For monitor systems, it depends on the show requirements. In the past we have used Pro9, Pro 2, PM5D etc. consoles, with D12s and M4 speakers. There is an orchestral microphones drawers packer as well as a ‘rock’ one.
The Drama Theatre has a combination of D&B speakers, including Q7s, E12s, E8s, E6s and J-Infra subs. There is a main left, right, subs, delays and surround speakers. In addition, due to the width of the stage across the room, there are several speakers rigged along bars in front of the stage to provide even coverage and imaging. The Drama Theatre system uses Nexus and R1 software. Recently there has been a Midas Pro9 installed that can either be used in the control room or at a mix position at the centre rear of the auditorium.
The Playhouse also has D&B speakers for most of the FOH PA. There are centre speakers as well as left, right, sub, front fill, delay and surrounds. The Playhouse has a Pro2c that can be used in a control room or brought into the auditorium. The latter is definitely best for live music.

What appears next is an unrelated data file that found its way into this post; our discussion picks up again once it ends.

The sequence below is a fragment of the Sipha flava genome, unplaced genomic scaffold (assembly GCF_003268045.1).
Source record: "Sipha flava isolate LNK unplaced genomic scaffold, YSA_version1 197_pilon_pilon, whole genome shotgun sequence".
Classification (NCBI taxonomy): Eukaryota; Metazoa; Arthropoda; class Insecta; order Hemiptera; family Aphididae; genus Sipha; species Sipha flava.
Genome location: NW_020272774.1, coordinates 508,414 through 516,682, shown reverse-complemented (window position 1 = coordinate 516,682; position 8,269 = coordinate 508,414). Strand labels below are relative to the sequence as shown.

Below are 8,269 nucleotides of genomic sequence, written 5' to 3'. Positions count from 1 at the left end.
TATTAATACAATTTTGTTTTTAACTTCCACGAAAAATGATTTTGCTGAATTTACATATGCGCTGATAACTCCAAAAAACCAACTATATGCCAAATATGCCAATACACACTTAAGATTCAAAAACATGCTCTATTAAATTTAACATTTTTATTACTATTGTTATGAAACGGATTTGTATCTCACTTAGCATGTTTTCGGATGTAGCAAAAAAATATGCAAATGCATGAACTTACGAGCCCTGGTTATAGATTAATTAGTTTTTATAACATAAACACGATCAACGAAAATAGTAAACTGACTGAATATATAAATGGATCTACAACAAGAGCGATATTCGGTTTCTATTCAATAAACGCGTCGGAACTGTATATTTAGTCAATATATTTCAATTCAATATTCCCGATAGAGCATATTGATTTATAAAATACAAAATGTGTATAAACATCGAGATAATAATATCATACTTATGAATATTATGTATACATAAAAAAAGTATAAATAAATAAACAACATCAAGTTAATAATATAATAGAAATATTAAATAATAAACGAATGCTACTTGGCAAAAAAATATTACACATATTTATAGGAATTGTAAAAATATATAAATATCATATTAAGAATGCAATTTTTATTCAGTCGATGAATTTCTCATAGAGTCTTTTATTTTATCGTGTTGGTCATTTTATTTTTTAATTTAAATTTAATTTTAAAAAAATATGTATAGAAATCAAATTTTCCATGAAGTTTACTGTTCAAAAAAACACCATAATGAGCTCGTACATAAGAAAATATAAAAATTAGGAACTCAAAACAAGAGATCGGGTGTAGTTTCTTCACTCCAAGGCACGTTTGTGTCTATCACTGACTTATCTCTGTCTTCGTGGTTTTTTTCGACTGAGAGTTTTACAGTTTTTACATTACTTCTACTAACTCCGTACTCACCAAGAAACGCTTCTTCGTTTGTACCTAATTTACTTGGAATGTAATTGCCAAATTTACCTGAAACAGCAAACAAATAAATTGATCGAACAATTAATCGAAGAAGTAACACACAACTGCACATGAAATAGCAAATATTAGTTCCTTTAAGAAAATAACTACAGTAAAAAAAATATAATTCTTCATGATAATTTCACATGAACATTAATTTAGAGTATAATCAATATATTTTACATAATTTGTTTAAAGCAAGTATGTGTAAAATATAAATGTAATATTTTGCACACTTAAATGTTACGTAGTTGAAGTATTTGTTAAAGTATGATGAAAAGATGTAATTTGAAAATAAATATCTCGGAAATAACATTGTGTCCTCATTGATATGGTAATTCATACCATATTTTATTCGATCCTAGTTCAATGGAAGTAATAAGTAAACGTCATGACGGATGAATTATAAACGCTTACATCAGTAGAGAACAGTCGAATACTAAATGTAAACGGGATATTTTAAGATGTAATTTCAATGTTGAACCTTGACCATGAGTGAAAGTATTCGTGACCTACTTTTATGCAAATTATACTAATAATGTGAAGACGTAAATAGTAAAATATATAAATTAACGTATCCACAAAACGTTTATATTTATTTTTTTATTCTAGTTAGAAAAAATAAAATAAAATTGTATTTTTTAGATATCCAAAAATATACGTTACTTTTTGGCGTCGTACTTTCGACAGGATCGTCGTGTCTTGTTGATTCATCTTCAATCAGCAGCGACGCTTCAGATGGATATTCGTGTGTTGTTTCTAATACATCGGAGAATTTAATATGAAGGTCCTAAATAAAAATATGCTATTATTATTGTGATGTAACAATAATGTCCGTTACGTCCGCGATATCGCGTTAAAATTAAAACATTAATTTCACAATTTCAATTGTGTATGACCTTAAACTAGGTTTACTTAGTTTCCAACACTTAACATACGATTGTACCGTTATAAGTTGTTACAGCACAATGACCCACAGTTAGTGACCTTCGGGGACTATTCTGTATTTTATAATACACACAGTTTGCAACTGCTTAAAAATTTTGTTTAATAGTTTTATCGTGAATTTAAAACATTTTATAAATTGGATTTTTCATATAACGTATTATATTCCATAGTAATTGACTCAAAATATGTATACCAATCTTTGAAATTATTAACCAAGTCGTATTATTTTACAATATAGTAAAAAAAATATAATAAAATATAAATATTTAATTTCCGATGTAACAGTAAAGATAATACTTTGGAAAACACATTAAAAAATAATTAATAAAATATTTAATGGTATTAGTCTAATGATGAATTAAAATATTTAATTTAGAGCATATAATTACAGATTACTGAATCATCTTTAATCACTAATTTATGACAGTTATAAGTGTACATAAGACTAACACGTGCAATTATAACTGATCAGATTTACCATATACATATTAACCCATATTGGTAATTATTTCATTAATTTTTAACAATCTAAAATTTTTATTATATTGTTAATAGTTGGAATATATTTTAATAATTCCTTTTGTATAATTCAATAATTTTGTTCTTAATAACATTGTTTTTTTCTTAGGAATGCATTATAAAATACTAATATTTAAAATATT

The Studio has a Pro2 as the standard console, Q1 arrays, J Subs and Q10s for image. There is also front fill and speakers to cover the sides and rear of the gallery level. This all moves about depending on the show. For example, a regular summer show that runs is La Soiree which is set in the round. Speakers are positioned accordingly to give coverage around the room.
Monitors for all the venues float and our stock includes M4s, EAWs and martins. For orchestral foldback we usually use Fostex speakers.
All the venues also have fibre patching and routing through Nexus that allows transporting to our recording and broadcast studios as well as for program feeds throughout the foyers and dressing rooms.